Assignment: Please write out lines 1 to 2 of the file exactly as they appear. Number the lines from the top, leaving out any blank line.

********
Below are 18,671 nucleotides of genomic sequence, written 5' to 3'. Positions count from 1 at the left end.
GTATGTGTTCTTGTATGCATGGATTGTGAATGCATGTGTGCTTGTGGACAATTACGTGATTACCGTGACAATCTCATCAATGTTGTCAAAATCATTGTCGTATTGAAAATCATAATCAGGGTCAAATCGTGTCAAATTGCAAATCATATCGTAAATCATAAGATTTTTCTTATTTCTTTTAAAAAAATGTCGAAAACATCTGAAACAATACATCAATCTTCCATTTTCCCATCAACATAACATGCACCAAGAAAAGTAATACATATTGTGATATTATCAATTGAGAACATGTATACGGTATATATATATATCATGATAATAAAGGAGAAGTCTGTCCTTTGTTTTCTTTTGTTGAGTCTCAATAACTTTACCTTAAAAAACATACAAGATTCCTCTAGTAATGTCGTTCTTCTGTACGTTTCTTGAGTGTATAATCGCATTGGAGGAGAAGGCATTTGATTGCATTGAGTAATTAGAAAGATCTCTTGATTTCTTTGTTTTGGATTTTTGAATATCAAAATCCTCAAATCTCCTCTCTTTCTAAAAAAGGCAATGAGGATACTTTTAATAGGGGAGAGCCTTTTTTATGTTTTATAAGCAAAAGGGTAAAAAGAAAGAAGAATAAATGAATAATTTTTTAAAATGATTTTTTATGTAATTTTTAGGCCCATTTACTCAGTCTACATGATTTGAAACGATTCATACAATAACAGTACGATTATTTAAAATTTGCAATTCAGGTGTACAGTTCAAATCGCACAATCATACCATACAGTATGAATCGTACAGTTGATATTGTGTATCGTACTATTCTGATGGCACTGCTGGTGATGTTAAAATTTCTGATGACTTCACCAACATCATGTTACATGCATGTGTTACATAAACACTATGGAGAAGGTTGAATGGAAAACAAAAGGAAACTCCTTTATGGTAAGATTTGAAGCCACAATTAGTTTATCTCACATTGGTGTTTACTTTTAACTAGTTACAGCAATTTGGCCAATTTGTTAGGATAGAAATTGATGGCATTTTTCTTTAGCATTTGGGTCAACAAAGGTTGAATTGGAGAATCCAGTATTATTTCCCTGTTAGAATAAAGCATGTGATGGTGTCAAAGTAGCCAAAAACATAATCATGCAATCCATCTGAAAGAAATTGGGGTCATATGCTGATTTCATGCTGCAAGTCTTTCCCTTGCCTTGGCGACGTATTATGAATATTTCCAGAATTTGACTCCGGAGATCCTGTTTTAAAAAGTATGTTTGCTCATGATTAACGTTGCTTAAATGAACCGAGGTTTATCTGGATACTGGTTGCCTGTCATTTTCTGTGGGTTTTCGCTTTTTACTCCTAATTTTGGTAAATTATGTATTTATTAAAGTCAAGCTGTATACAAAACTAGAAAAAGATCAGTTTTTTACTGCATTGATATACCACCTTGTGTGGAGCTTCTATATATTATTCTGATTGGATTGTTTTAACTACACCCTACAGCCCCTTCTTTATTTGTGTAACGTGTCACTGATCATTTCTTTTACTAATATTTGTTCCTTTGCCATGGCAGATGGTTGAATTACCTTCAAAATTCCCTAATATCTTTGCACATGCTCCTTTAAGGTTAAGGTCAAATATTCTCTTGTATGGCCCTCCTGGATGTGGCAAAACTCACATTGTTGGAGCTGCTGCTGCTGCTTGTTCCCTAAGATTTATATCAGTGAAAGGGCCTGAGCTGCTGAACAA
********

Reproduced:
Below are 18,671 nucleotides of genomic sequence, written 5' to 3'. Positions count from 1 at the left end.
GTATGTGTTCTTGTATGCATGGATTGTGAATGCATGTGTGCTTGTGGACAATTACGTGATTACCGTGACAATCTCATCAATGTTGTCAAAATCATTGTCGTATTGAAAATCATAATCAGGGTCAAATCGTGTCAAATTGCAAATCATATCGTAAATCATAAGATTTTTCTTATTTCTTTTAAAAAAATGTCGAAAACATCTGAAACAATACATCAATCTTCCATTTTCCCATCAACATAACATGCACCAAGAAAAGTAATACATATTGTGATATTATCAATTGAGAACATGTATACGGTATATATATATATCATGATAATAAAGGAGAAGTCTGTCCTTTGTTTTCTTTTGTTGAGTCTCAATAACTTTACCTTAAAAAACATACAAGATTCCTCTAGTAATGTCGTTCTTCTGTACGTTTCTTGAGTGTATAATCGCATTGGAGGAGAAGGCATTTGATTGCATTGAGTAATTAGAAAGATCTCTTGATTTCTTTGTTTTGGATTTTTGAATATCAAAATCCTCAAATCTCCTCTCTTTCTAAAAAAGGCAATGAGGATACTTTTAATAGGGGAGAGCCTTTTTTATGTTTTATAAGCAAAAGGGTAAAAAGAAAGAAGAATAAATGAATAATTTTTTAAAATGATTTTTTATGTAATTTTTAGGCCCATTTACTCAGTCTACATGATTTGAAACGATTCATACAATAACAGTACGATTATTTAAAATTTGCAATTCAGGTGTACAGTTCAAATCGCACAATCATACCATACAGTATGAATCGTACAGTTGATATTGTGTATCGTACTATTCTGATGGCACTGCTGGTGATGTTAAAATTTCTGATGACTTCACCAACATCATGTTACATGCATGTGTTACATAAACACTATGGAGAAGGTTGAATGGAAAACAAAAGGAAACTCCTTTATGGTAAGATTTGAAGCCACAATTAGTTTATCTCACATTGGTGTTTACTTTTAACTAGTTACAGCAATTTGGCCAATTTGTTAGGATAGAAATTGATGGCATTTTTCTTTAGCATTTGGGTCAACAAAGGTTGAATTGGAGAATCCAGTATTATTTCCCTGTTAGAATAAAGCATGTGATGGTGTCAAAGTAGCCAAAAACATAATCATGCAATCCATCTGAAAGAAATTGGGGTCATATGCTGATTTCATGCTGCAAGTCTTTCCCTTGCCTTGGCGACGTATTATGAATATTTCCAGAATTTGACTCCGGAGATCCTGTTTTAAAAAGTATGTTTGCTCATGATTAACGTTGCTTAAATGAACCGAGGTTTATCTGGATACTGGTTGCCTGTCATTTTCTGTGGGTTTTCGCTTTTTACTCCTAATTTTGGTAAATTATGTATTTATTAAAGTCAAGCTGTATACAAAACTAGAAAAAGATCAGTTTTTTACTGCATTGATATACCACCTTGTGTGGAGCTTCTATATATTATTCTGATTGGATTGTTTTAACTACACCCTACAGCCCCTTCTTTATTTGTGTAACGTGTCACTGATCATTTCTTTTACTAATATTTGTTCCTTTGCCATGGCAGATGGTTGAATTACCTTCAAAATTCCCTAATATCTTTGCACATGCTCCTTTAAGGTTAAGGTCAAATATTCTCTTGTATGGCCCTCCTGGATGTGGCAAAACTCACATTGTTGGAGCTGCTGCTGCTGCTTGTTCCCTAAGATTTATATCAGTGAAAGGGCCTGAGCTGCTGAACAA